Narrated By: Kirsten Potter
Duration: 13 hours and 53 minutes
What to expect
It is the early 1950s. Kristen Iversen is enjoying a carefree childhood surrounded by desert and mountains. But just a few miles down the road, the US government decides to build a secret nuclear weapons facility at Rocky Flats.
Kirsten and her siblings jump streams, ride horses, live a happy outdoors life. But beneath this veneer her family is quietly falling apart. Her father drinks, her mother copes.
And in a series of fires, accidents and other catastrophic leaks, Rocky Flats nuclear plant is spewing an invisible cocktail of the most dangerous substances on earth into this pristine landscape. The ground, the air and the water are all alive with radiation.
The years that follow will bring protests, investigations, denials, cover-ups, threats and lies. And then, one after another, people start to fall ill.
Autobiography: general, Nuclear issues, The environment, Family & relationships: advice & issues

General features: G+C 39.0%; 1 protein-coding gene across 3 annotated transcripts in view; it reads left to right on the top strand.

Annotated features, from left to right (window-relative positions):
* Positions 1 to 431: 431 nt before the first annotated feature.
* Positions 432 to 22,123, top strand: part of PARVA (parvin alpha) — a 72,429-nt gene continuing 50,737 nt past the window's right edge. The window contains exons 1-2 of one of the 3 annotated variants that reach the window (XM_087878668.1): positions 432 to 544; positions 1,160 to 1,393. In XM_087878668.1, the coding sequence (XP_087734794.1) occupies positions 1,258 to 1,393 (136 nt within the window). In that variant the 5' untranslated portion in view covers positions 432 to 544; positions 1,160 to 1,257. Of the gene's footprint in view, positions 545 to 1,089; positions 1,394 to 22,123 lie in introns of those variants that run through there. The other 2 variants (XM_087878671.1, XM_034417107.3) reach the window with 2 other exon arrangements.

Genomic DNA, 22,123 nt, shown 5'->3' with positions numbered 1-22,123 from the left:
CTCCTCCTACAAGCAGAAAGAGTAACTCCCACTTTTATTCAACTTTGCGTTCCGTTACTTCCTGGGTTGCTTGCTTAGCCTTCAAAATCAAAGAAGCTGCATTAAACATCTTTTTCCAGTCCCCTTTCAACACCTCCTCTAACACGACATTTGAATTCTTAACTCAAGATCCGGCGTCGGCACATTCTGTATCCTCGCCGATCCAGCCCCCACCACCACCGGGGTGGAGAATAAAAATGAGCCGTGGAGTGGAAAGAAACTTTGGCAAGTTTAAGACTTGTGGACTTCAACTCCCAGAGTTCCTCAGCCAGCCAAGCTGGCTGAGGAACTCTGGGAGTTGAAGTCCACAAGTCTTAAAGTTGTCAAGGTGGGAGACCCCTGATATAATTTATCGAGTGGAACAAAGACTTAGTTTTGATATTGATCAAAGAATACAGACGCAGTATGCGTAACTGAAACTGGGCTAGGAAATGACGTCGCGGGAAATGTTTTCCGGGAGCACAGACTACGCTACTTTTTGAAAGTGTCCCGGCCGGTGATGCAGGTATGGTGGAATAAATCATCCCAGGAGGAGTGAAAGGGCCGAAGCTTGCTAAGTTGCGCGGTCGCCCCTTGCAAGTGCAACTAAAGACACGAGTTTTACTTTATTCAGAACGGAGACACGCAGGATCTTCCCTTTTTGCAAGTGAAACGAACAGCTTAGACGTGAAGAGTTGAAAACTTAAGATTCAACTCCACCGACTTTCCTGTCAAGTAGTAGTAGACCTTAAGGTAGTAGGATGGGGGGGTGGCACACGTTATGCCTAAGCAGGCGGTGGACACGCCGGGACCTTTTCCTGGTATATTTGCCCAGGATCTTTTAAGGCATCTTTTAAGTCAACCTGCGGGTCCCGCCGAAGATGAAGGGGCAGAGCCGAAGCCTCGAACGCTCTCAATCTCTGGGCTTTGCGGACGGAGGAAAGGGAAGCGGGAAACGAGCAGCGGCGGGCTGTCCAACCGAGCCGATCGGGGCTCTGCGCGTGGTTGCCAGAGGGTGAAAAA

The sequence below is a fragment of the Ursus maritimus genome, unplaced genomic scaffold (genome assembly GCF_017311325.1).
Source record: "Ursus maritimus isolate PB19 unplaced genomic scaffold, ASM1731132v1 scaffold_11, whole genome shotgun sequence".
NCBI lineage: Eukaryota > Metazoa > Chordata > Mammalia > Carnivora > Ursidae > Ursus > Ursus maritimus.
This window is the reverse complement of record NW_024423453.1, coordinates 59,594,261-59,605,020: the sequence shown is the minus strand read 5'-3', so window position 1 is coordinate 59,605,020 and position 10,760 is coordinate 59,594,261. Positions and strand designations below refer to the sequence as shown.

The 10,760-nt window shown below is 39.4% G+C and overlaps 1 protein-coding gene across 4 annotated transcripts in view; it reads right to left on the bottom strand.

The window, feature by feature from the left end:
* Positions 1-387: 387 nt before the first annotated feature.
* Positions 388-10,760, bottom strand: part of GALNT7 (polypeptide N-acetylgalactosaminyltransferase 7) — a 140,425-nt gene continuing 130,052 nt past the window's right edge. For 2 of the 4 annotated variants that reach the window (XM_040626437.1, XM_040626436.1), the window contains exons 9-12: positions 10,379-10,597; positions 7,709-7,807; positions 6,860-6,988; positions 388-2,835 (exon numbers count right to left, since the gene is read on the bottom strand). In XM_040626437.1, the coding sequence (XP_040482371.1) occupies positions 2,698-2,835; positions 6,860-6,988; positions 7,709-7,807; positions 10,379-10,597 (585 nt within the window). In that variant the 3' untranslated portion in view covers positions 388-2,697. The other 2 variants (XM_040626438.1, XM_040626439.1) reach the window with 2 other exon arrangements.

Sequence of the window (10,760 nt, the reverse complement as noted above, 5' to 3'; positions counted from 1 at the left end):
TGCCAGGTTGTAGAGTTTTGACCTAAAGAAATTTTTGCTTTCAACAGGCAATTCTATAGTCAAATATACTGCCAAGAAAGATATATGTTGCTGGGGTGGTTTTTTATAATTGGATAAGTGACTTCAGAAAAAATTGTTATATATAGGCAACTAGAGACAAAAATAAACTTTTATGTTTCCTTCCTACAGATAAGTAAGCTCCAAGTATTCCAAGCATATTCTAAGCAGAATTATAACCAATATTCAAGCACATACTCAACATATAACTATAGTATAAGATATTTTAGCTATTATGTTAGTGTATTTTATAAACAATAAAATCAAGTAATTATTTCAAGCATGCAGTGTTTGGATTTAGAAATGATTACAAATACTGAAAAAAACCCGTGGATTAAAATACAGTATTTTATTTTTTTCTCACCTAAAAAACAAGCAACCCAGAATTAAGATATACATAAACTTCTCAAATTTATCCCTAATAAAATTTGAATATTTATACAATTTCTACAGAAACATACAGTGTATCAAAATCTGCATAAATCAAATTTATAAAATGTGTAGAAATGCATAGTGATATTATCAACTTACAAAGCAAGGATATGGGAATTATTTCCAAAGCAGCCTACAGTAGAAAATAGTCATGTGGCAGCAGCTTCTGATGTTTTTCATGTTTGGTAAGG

Listen to a sample
A shocking and salutary coming-of-age memoir, Kristen Iversen has produced a meticulously researched and compelling narrative of growing up in the “sacrifice zone” of America’s nuclear weapons programme… Full Body Burden is one of those rare, life-changing works whose quiet, insistent moral authority commands us to read on and to remember
As [Iversen] and her primary school classmates were being taught to duck and cover pathetically when the Soviets finally struck, they were all along coming under silent attack from their own government. Against a bracingly realised backdrop of the rural American mountain west, Iversen recounts a superficially untroubled childhood of horse-riding, jumping in lakes and kissing boys. Yet it is turned chilling by our steadily mounting knowledge, and her happy ignorance at the time, of what was going on just a few miles upwind without the consent of those being polluted
Superb... her prose combines perceptive lyricism with stark brutality
Full Body Burden is one of the most important stories of the nuclear era. It’s an essential and unforgettable book that should be talked about in schools and book clubs, online and in the White House
An intriguing mix of memoir and first-class investigative journalism, a sort of Mad Men meets Erin Brockovich